25:31-46 depicts a final judgment scene in which all nations are gathered. 
        Does this include Jews and Christians, or is the parable referring to 
        non-believers who are neither Christian nor Jew? A good argument can be 
        made that such is the case. If so, the parable addresses an issue that 
        is still prevalent today-namely, how can non-believers be saved?<br>
        Matthew's Gospel delineates a conflict occurring between those who accept 
        Jesus as Messiah and savior and those who don't. For Matthew, Jesus is 
        Immanuel, God-with-us, who has promised that whenever two or three are 
        gathered in his name, he is there in their midst. At the end of the Gospel, 
        Jesus proclaims that he will be with his followers till the end of time; 
        but the question does surface concerning the fate of those who are not 
        believers or followers of Jesus.<br>
        Matthew recounts this final judgment scene to address that very question. 
        The nations are judged based on how they treated the believers or followers 
        of Jesus, the least of the brothers and sisters. If they took care of 
        Jesus' followers' needs, then they are judged righteous and worthy of 
        salvation. If they did not, then they are cursed. If this is the criteria 
        for non-believers, how much more so should it be the criteria among believers 
        themselves as well? Obviously believers and non-believers alike are subject 
        to the same judgment.<br>
        Reflect on how you measure up against such criteria for final judgment.<br>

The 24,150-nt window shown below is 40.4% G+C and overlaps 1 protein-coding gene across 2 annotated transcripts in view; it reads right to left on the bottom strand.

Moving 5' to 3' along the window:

&copy;2008 Liturgical Publications Inc, New Berlin, WI 53151</span></h3>
          </td>
  </tr>
  </tbody> 
</table>
<!-- End of StatCounter Code -->
 
<div id="Layer1" style="position:absolute; left:401px; top:330px; width:326px; height:153px; z-index:1"></div>
<!-- #EndEditable --> 

<table width="843" border="0" cellspacing="0" cellpadding="0" height="46">
  <tr>
    <td background="../images/siteStructure/gradients/Lin900x8.red.gold.png" width="838" height="30"> 
      <div align="center"> 
	    <div class="footer"> <b class="txt-black-sm-bold">Copyright 2005-2010 
          Church of the Holy Spirit, ( Roman Catholic Diocese of Rochester )<br>
          1355 Hatch Road, Webster, NY 14580 - Phone: (585) 671-5520 </b></div>
      </div>
    </td>
  </tr>
<!-- Start of StatCounter Code -->
<script type="text/javascript">
var sc_project=4418681; 
var sc_invisible=1; 
var sc_partition=55; 
var sc_click_stat=1; 
var sc_security="1d33f943"; 
</script>

<script type="text/javascript" src="http://www.statcounter.com/counter/counter.js"></script><noscript><div class="statcounter"><a title="myspace visitors " href="http://www.statcounter.com/myspace/" target="_blank"><img class="statcounter" src="http://c.statcounter.com/4418681/0/1d33f943/1/" alt="myspace visitors " ></a></div></noscript>
<!-- End of StatCounter Code -->
</table>


<!-- End of StatCounter Code -->

</body>
<!-- #EndTemplate --></html>